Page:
How I discovered clinical exercise physiology was right for me

This week is Exercise Right Week (22 – 28 May) – an opportunity to shine the spotlight on the experts of exercise, and learn how to choose the right exercise expert for your individual needs.

Accredited exercise physiologists (or AEP's) are one such group of exercise experts who specialise in using exercise as medicine for people with chronic or complex health conditions. During high school I had never even heard of an exercise physiologist (aka clinical exercise physiology). When I tell people now that I am studying to be one I am usually met with a confused look, followed by - “So what does an accredited exercise physiologist actually do?” It quickly became clear to me that many people are unsure what clinical exercise physiology is, and what it is an accredited exercise physiologist does.

In this post I want to share with you how I came to study clinical exercise physiology and what I love about this profession. Hopefully along the way I will also clear up some misconceptions about the role of an accredited exercise physiologist.

How I came to study clinical exercise physiology

In all honesty, I didn’t choose to study clinical exercise physiology, it chose me. I had spent the last five years of high school dreaming about studying physiotherapy. Needless to say, when I didn’t get in I was devastated and quickly began to explore pathways which could help me reach my physio goal.

In high school I always had an interest in the human body and how it worked. I also loved sport and staying physically active. Studying clinical exercise physiology would enable me to combine both these things so it seemed like the perfect option.

Throughout my first year I worked hard to improve my GPA so I could apply again for physio the following year. During that year I learnt more about what a clinical exercise physiologist actually does. I then came to realise that this was the degree I was meant to be in all along! Now, four years later, I am only a few months off completing my Bachelor of Clinical Exercise Physiology (Honours) degree.

What I love about clinical exercise physiology

I love the idea of using exercise to help people lead a more happy and fulfilling life. I also see myself as very much a ‘people-person’ and studying a degree that is focussed around helping others, and interacting with a variety of people every day, really appealed to me when it was time to choose what I wanted to do with my life.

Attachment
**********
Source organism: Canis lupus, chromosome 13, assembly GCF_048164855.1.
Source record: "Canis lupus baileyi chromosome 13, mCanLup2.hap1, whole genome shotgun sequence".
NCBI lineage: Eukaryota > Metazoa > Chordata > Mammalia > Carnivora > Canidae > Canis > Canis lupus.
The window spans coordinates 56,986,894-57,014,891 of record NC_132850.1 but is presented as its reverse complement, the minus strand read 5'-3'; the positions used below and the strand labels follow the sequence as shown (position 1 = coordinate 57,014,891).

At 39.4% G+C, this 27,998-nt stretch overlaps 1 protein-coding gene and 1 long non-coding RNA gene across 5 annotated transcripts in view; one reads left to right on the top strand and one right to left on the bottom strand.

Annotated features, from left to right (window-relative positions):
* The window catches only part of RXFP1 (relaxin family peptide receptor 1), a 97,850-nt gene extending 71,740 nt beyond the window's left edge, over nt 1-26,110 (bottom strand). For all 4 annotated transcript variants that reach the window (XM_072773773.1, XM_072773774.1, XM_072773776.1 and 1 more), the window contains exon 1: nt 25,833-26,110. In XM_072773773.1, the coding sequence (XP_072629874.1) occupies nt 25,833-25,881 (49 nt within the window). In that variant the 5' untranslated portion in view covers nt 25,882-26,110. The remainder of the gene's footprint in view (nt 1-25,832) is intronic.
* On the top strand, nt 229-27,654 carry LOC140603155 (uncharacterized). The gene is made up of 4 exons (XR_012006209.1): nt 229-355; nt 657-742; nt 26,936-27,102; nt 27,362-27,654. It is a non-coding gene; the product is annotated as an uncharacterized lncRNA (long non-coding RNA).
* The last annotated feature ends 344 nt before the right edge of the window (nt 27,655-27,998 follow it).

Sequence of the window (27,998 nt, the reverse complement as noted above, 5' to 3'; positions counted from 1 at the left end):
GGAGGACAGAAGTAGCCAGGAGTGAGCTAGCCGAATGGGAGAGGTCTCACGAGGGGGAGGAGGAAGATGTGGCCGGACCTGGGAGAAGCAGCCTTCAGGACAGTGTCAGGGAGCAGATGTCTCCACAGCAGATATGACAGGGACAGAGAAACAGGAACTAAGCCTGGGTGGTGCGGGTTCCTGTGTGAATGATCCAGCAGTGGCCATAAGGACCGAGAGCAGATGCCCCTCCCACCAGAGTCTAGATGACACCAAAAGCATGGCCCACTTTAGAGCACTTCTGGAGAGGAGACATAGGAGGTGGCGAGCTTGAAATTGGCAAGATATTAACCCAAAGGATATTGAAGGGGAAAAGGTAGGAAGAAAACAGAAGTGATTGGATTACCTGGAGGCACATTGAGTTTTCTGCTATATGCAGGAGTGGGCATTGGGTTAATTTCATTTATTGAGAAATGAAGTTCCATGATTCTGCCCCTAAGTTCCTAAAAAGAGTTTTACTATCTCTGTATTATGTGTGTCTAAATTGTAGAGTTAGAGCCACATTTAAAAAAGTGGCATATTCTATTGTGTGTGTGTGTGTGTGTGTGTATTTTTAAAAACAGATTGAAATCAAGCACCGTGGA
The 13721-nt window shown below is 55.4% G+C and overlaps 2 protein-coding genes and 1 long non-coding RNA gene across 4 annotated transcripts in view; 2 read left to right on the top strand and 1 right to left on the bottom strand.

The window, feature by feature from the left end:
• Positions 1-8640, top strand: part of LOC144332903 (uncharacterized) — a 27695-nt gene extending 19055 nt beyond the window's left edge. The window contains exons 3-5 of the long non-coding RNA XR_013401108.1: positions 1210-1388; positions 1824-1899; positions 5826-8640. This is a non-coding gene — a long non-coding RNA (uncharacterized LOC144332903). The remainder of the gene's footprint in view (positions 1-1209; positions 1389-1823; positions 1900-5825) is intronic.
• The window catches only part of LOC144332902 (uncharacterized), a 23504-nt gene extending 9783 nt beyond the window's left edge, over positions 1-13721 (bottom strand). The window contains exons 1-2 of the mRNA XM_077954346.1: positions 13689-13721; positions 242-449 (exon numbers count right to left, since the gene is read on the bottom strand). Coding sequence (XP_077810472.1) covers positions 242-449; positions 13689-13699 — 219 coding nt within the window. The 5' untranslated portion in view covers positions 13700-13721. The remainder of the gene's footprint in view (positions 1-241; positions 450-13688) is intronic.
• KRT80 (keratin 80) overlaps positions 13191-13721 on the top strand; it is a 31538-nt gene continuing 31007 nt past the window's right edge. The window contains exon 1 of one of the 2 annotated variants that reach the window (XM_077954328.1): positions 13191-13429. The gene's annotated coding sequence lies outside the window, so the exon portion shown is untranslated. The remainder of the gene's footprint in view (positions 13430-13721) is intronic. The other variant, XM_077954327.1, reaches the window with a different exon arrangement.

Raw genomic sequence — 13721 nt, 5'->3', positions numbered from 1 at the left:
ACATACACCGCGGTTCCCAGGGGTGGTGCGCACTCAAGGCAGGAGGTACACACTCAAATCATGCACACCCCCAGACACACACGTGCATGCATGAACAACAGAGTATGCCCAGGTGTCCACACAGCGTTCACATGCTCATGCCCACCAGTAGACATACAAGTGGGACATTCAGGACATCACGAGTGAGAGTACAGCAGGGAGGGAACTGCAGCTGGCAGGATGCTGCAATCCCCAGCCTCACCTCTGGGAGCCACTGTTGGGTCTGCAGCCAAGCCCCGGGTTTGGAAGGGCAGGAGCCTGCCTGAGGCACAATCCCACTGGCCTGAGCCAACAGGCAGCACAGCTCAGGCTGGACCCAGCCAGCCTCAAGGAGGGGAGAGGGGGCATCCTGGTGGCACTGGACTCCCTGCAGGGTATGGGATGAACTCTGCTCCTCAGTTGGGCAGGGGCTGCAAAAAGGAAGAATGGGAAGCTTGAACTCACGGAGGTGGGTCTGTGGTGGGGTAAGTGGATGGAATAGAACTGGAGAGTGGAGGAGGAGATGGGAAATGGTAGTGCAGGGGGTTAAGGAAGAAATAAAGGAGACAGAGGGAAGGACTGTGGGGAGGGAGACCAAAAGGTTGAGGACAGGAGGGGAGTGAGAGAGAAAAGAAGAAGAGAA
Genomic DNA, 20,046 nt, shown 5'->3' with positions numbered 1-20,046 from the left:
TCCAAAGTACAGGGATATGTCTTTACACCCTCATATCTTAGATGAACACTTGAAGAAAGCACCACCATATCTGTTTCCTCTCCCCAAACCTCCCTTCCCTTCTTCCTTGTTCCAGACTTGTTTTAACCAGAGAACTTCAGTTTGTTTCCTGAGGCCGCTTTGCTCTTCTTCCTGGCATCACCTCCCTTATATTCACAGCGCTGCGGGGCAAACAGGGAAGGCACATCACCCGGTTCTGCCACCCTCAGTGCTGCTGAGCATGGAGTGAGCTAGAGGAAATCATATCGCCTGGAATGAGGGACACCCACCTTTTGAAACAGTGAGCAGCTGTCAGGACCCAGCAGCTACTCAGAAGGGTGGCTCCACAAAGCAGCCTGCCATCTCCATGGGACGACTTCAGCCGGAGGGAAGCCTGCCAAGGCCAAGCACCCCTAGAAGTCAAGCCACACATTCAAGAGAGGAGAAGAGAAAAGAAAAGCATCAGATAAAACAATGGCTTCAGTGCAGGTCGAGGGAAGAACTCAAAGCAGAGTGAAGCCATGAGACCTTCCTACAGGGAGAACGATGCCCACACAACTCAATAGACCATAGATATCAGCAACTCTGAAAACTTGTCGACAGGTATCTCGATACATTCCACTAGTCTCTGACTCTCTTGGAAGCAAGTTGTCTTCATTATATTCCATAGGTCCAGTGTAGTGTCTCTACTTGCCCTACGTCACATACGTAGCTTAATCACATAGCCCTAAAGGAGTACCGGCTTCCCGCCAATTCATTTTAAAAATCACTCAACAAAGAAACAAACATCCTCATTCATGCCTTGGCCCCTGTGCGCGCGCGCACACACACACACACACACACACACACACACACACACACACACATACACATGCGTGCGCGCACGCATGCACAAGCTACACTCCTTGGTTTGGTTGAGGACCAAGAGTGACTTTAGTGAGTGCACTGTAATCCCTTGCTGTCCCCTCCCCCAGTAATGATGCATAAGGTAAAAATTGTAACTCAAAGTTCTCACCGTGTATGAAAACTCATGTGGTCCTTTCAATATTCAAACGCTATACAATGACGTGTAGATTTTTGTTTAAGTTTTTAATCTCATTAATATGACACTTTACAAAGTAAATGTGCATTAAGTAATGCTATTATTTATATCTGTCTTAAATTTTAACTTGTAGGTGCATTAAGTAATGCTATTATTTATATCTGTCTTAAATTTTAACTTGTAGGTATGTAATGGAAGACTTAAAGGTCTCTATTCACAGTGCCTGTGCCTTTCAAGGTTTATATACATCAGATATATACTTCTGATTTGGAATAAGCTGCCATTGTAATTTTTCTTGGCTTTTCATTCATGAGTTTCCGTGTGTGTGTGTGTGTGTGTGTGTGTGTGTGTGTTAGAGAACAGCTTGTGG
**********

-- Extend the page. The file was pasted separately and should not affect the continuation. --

An accredited exercise physiologist can help someone who has suffered a debilitating spinal cord injury move from their wheelchair to their bed independently. Help an elite athlete overcome an injury that is stopping them from competing in high level competitions. Or help someone who is recovering from cancer to get back into physical activity.

Ask any two accredited exercise physiologists what they do for a day’s work and you will get two different answers. Some exercise physiologists choose to work with elite athletes and assist rehabilitation for sporting injuries, while others go the opposite direction and work in hospital rehabilitation.

The areas accredited exercise physiologists can work are very diverse. Some of the most common specialisations include:

  • Cardiac/cardiopulmonary rehabilitation
  • Neurological/neuromuscular rehabilitation
  • Metabolic (diabetes/obesity)
  • Musculoskeletal rehabilitation
  • Mental health
  • Oncology

My personal goal is to specialise in cardiac rehabilitation. The heart has always intrigued me as I am fascinated by the fact that one single organ is responsible for so much. I want to be able to share this passion with patients and teach them how to keep this vital organ in optimal health so they can live the life that they want.

One of the most common reasons someone may develop cardiac disease is physical inactivity and poor health choices. As an exercise physiologist specialising in cardiac rehab, I would have the ability to implement lifestyle changes for these people to stop the disease getting any worse. I would help people who have been bed-ridden from open heart surgery to walk on their own again and maybe even start participating in their favourite pastime like dancing or swimming. Ultimately, my job would be to improve someone’s quality of life and strengthen their heart, not many other professions can do that.

Cardiac rehabilitation has the potential to change your heart’s future. It is a program designed to help improve cardiovascular health after experiencing a heart attack or heart surgery. This particular rehabilitation process follows you right from the very start from when you are admitted into hospital and can carry on for the rest of your life. The two major parts that make up cardiac rehab are exercise training and lifestyle education. Patients learn exercises to help them strengthen the entire cardiovascular system and receive expert advice about heart-healthy living to decrease the chance of experiencing another cardiac event.

I am lucky enough to be undertaking a cardiac rehabilitation practical over July/August up in Townsville. I will be placed at the cardiac clinic that is run by James Cook University.

 

Last updated:
25 May 2017